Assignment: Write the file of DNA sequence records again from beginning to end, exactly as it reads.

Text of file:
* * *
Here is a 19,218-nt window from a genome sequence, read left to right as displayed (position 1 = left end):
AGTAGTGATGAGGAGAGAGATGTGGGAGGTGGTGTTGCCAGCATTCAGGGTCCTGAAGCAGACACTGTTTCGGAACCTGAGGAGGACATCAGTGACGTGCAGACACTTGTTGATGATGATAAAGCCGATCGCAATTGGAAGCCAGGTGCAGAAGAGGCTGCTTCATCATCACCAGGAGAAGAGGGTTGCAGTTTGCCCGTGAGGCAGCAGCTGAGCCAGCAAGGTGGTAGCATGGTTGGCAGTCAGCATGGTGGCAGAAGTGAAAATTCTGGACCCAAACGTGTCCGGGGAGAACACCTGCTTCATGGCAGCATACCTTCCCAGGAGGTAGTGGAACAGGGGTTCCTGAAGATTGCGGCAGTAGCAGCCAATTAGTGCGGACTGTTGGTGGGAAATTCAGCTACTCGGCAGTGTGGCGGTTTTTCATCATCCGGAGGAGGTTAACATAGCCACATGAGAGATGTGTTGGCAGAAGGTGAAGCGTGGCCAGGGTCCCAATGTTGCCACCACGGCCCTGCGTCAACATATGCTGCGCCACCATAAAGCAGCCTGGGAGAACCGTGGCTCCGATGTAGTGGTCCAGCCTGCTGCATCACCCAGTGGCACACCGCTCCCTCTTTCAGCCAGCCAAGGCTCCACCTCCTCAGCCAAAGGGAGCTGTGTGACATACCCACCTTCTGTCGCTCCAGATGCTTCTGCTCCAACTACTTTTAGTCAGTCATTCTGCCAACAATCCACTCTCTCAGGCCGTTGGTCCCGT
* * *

Here is a 19,218-nt window from a genome sequence, read left to right as displayed (position 1 = left end):
AGTAGTGATGAGGAGAGAGATGTGGGAGGTGGTGTTGCCAGCATTCAGGGTCCTGAAGCAGACACTGTTTCGGAACCTGAGGAGGACATCAGTGACGTGCAGACACTTGTTGATGATGATAAAGCCGATCGCAATTGGAAGCCAGGTGCAGAAGAGGCTGCTTCATCATCACCAGGAGAAGAGGGTTGCAGTTTGCCCGTGAGGCAGCAGCTGAGCCAGCAAGGTGGTAGCATGGTTGGCAGTCAGCATGGTGGCAGAAGTGAAAATTCTGGACCCAAACGTGTCCGGGGAGAACACCTGCTTCATGGCAGCATACCTTCCCAGGAGGTAGTGGAACAGGGGTTCCTGAAGATTGCGGCAGTAGCAGCCAATTAGTGCGGACTGTTGGTGGGAAATTCAGCTACTCGGCAGTGTGGCGGTTTTTCATCATCCGGAGGAGGTTAACATAGCCACATGAGAGATGTGTTGGCAGAAGGTGAAGCGTGGCCAGGGTCCCAATGTTGCCACCACGGCCCTGCGTCAACATATGCTGCGCCACCATAAAGCAGCCTGGGAGAACCGTGGCTCCGATGTAGTGGTCCAGCCTGCTGCATCACCCAGTGGCACACCGCTCCCTCTTTCAGCCAGCCAAGGCTCCACCTCCTCAGCCAAAGGGAGCTGTGTGACATACCCACCTTCTGTCGCTCCAGATGCTTCTGCTCCAACTACTTTTAGTCAGTCATTCTGCCAACAATCCACTCTCTCAGGCCGTTGGTCCCGT